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AP source: Browns sold, pending NFL approval
A person with knowledge of the sale told The Associated Press on Thursday that Browns owner Randy Lerner has reached a deal to sell the team to Tennessee truck-stop magnate Jimmy Haslam III _ a minority stockholder in the rival Steelers.
Lerner will sell 70 percent of the Browns to Haslam now, with the other 30 percent reverting to him four years after the closing date, the person said on condition of anonymity because the sale has not officially been announced.
Haslam was expected to be introduced as the new owner at a news conference on Friday.
While the papers have been signed, the NFL still must approve the sale. Approval from 24 of the 32 teams is required, and no date has been set for a vote because the sale has not been presented to the league yet. The person said approval is expected by the end of September.
The Browns were valued at $977 million last year by Forbes magazine, 20th in the NFL.
Lerner, whose family has owned the franchise since it returned to the NFL in 1999, first announced he was in negotiations to sell the club last week. The late Al Lerner, Randy’s father, purchased the franchise from the NFL in 1998 for $530 million after the original Browns moved to Baltimore in 1996 and became the Ravens. The elder Lerner died in 2002.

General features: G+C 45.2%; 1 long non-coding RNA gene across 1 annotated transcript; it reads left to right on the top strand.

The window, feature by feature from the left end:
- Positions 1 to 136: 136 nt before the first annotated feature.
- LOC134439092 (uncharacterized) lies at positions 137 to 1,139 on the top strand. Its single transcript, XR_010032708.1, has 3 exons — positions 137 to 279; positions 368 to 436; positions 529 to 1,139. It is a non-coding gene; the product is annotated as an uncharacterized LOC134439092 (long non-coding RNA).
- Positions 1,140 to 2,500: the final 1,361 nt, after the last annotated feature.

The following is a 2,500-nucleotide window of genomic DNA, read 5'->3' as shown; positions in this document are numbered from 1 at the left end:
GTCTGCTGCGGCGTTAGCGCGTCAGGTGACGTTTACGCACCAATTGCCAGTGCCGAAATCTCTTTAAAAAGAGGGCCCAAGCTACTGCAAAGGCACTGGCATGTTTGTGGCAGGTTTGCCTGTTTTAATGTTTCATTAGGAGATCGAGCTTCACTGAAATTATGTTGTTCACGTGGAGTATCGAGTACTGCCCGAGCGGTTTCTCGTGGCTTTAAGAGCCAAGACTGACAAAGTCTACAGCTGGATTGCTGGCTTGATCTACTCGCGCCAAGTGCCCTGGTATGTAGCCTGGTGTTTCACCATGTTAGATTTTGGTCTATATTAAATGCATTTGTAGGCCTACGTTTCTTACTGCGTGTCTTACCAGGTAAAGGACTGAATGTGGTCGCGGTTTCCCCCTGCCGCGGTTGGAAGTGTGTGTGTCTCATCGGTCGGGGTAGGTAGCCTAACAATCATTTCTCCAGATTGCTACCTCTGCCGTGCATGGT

The expansion Browns entered the NFL in 1999 and have made the playoffs once, a 2002 first-round loss to the Pittsburgh Steelers. They’ve had only two winning records in 13 seasons and are 68-140 since they returned.
Even with a string of failures on the field, the value of the Browns _ like other NFL franchises _ keeps increasing, boosted by broadcast income. The league agreed in December to nine-year contracts with CBS, Fox and NBC that run through the 2022 season and will boost revenue from the $1.93 billion last season to $3.1 billion by 2022. The NFL reached an eight-year extension with ESPN last year through the 2021 season that increases the rights fee from $1.1 billion to $1.9 billion annually.
Haslam has been a minority investor in the Steelers since 2008, and is the president and CEO of Pilot Flying J, the largest operator of travel centers and travel plazas in North America. He is the older brother of Tennessee Gov. Bill Haslam.
According to a 2010 profile on Steelers.com, Haslam has been a Dallas Cowboys and then an Indianapolis Colts fan. But with the Pittsburgh investment, Haslam said he had become “1,000 percent a Steelers fan.”
The Haslam brothers are supporters of the University of Tennessee, where their father Jim Haslam played tackle on the 1951 national championship football team under Gen. Robert R. Neyland, who built the Volunteers into a football powerhouse.
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